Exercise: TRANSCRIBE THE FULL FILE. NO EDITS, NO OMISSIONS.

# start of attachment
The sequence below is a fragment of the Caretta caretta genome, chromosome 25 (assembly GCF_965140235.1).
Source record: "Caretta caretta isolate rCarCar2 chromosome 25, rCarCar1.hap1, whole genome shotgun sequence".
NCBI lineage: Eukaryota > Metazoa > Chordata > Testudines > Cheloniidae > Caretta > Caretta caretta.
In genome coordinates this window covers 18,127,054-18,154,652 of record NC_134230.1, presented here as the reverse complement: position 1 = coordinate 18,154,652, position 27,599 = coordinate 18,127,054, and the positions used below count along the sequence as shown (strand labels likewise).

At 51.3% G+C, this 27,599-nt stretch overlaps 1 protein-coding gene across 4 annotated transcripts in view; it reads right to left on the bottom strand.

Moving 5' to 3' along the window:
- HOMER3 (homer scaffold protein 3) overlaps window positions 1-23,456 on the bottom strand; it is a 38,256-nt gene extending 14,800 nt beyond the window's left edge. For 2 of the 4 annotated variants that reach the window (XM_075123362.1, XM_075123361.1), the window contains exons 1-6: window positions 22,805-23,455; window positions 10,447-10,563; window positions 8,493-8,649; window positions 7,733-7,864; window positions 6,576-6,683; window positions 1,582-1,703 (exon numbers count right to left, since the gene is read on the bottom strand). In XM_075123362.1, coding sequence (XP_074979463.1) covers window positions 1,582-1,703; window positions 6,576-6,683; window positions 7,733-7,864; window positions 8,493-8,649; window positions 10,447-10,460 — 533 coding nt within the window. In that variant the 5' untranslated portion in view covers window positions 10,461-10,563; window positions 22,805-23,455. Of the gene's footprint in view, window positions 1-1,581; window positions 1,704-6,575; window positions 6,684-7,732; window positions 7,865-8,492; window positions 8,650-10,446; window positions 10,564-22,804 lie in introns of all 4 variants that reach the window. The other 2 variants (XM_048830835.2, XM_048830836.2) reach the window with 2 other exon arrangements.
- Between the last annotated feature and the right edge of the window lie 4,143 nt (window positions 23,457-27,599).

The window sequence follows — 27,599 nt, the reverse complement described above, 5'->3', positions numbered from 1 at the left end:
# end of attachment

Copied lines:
The sequence below is a fragment of the Caretta caretta genome, chromosome 25 (assembly GCF_965140235.1).
Source record: "Caretta caretta isolate rCarCar2 chromosome 25, rCarCar1.hap1, whole genome shotgun sequence".
NCBI lineage: Eukaryota > Metazoa > Chordata > Testudines > Cheloniidae > Caretta > Caretta caretta.
In genome coordinates this window covers 18,127,054-18,154,652 of record NC_134230.1, presented here as the reverse complement: position 1 = coordinate 18,154,652, position 27,599 = coordinate 18,127,054, and the positions used below count along the sequence as shown (strand labels likewise).

At 51.3% G+C, this 27,599-nt stretch overlaps 1 protein-coding gene across 4 annotated transcripts in view; it reads right to left on the bottom strand.

Moving 5' to 3' along the window:
- HOMER3 (homer scaffold protein 3) overlaps window positions 1-23,456 on the bottom strand; it is a 38,256-nt gene extending 14,800 nt beyond the window's left edge. For 2 of the 4 annotated variants that reach the window (XM_075123362.1, XM_075123361.1), the window contains exons 1-6: window positions 22,805-23,455; window positions 10,447-10,563; window positions 8,493-8,649; window positions 7,733-7,864; window positions 6,576-6,683; window positions 1,582-1,703 (exon numbers count right to left, since the gene is read on the bottom strand). In XM_075123362.1, coding sequence (XP_074979463.1) covers window positions 1,582-1,703; window positions 6,576-6,683; window positions 7,733-7,864; window positions 8,493-8,649; window positions 10,447-10,460 — 533 coding nt within the window. In that variant the 5' untranslated portion in view covers window positions 10,461-10,563; window positions 22,805-23,455. Of the gene's footprint in view, window positions 1-1,581; window positions 1,704-6,575; window positions 6,684-7,732; window positions 7,865-8,492; window positions 8,650-10,446; window positions 10,564-22,804 lie in introns of all 4 variants that reach the window. The other 2 variants (XM_048830835.2, XM_048830836.2) reach the window with 2 other exon arrangements.
- Between the last annotated feature and the right edge of the window lie 4,143 nt (window positions 23,457-27,599).

The window sequence follows — 27,599 nt, the reverse complement described above, 5'->3', positions numbered from 1 at the left end: